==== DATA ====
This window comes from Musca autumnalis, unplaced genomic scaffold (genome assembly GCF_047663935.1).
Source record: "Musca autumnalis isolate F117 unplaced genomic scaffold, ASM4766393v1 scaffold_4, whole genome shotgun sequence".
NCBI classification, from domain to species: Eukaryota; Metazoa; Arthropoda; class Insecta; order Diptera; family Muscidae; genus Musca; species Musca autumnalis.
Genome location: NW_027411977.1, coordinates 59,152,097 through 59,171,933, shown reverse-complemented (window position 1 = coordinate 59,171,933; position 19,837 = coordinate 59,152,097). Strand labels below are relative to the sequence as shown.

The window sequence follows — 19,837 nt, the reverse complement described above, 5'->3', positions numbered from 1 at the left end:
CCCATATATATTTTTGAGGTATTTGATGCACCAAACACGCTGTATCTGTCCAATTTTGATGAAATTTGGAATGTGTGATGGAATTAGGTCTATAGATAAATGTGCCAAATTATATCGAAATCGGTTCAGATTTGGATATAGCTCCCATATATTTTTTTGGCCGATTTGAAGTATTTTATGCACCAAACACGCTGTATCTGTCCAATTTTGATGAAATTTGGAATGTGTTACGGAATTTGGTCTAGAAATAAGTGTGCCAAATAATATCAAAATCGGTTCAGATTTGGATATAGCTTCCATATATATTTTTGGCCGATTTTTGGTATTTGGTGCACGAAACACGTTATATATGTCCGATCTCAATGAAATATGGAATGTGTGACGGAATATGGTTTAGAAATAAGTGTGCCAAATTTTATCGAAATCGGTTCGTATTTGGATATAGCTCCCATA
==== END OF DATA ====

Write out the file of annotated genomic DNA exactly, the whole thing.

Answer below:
This window comes from Musca autumnalis, unplaced genomic scaffold (genome assembly GCF_047663935.1).
Source record: "Musca autumnalis isolate F117 unplaced genomic scaffold, ASM4766393v1 scaffold_4, whole genome shotgun sequence".
NCBI classification, from domain to species: Eukaryota; Metazoa; Arthropoda; class Insecta; order Diptera; family Muscidae; genus Musca; species Musca autumnalis.
Genome location: NW_027411977.1, coordinates 59,152,097 through 59,171,933, shown reverse-complemented (window position 1 = coordinate 59,171,933; position 19,837 = coordinate 59,152,097). Strand labels below are relative to the sequence as shown.

The window sequence follows — 19,837 nt, the reverse complement described above, 5'->3', positions numbered from 1 at the left end:
CCCATATATATTTTTGAGGTATTTGATGCACCAAACACGCTGTATCTGTCCAATTTTGATGAAATTTGGAATGTGTGATGGAATTAGGTCTATAGATAAATGTGCCAAATTATATCGAAATCGGTTCAGATTTGGATATAGCTCCCATATATTTTTTTGGCCGATTTGAAGTATTTTATGCACCAAACACGCTGTATCTGTCCAATTTTGATGAAATTTGGAATGTGTTACGGAATTTGGTCTAGAAATAAGTGTGCCAAATAATATCAAAATCGGTTCAGATTTGGATATAGCTTCCATATATATTTTTGGCCGATTTTTGGTATTTGGTGCACGAAACACGTTATATATGTCCGATCTCAATGAAATATGGAATGTGTGACGGAATATGGTTTAGAAATAAGTGTGCCAAATTTTATCGAAATCGGTTCGTATTTGGATATAGCTCCCATA